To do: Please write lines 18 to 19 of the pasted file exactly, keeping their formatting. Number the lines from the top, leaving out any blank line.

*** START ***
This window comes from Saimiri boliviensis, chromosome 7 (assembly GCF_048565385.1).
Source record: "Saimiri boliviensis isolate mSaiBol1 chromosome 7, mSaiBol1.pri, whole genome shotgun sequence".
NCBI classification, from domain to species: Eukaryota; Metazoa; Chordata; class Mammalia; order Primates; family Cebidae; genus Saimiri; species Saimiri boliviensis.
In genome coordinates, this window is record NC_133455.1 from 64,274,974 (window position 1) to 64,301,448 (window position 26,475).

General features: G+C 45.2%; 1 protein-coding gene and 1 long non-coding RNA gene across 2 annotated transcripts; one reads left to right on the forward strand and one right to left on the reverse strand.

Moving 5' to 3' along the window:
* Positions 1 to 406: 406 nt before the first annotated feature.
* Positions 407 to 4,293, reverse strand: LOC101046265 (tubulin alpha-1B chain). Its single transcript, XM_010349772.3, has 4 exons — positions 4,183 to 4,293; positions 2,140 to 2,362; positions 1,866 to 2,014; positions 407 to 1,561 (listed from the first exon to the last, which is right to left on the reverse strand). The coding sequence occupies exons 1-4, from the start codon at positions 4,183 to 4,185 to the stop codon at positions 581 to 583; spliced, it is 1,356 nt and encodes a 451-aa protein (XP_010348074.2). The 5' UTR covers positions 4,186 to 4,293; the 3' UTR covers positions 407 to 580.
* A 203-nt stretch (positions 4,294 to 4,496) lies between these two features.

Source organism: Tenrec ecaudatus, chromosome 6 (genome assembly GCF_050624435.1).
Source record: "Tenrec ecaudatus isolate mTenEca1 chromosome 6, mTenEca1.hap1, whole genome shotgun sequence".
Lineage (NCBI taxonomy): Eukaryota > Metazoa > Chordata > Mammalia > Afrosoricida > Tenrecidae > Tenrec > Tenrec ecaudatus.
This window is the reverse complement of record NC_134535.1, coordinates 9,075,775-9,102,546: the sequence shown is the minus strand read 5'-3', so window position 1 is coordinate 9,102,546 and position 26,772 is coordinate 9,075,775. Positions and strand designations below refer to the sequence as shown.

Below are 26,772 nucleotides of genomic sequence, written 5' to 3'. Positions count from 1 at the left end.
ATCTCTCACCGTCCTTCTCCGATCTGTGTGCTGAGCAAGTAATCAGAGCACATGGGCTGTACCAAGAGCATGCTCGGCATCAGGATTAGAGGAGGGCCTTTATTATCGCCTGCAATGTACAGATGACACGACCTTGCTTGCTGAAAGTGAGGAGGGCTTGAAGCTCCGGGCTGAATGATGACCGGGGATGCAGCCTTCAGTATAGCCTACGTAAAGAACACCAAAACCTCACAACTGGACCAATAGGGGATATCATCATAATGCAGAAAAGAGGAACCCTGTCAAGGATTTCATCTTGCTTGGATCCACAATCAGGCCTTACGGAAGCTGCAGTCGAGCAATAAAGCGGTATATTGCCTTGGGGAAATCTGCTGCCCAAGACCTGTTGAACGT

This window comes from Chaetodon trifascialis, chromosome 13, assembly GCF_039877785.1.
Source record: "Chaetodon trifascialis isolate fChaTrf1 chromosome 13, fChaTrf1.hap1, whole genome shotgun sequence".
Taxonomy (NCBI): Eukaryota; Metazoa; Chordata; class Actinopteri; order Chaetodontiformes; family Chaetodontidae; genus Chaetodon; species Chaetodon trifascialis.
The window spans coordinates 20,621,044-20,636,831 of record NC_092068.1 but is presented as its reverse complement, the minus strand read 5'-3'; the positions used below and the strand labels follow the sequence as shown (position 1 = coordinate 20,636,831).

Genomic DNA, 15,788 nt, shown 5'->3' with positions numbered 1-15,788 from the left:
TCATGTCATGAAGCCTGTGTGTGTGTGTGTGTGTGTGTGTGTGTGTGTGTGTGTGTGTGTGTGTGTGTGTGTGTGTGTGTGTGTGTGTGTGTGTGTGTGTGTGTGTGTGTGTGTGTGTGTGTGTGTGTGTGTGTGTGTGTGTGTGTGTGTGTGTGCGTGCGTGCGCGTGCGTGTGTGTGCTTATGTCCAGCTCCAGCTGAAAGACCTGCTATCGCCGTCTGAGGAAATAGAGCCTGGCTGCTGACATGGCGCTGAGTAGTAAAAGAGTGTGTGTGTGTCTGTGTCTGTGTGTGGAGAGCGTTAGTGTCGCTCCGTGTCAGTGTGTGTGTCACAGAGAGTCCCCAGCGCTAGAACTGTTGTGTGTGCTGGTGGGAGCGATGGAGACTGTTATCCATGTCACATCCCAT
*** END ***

Taxonomy (NCBI): Eukaryota; Metazoa; Chordata; class Actinopteri; order Chaetodontiformes; family Chaetodontidae; genus Chaetodon; species Chaetodon trifascialis.
The window spans coordinates 20,621,044-20,636,831 of record NC_092068.1 but is presented as its reverse complement, the minus strand read 5'-3'; the positions used below and the strand labels follow the sequence as shown (position 1 = coordinate 20,636,831).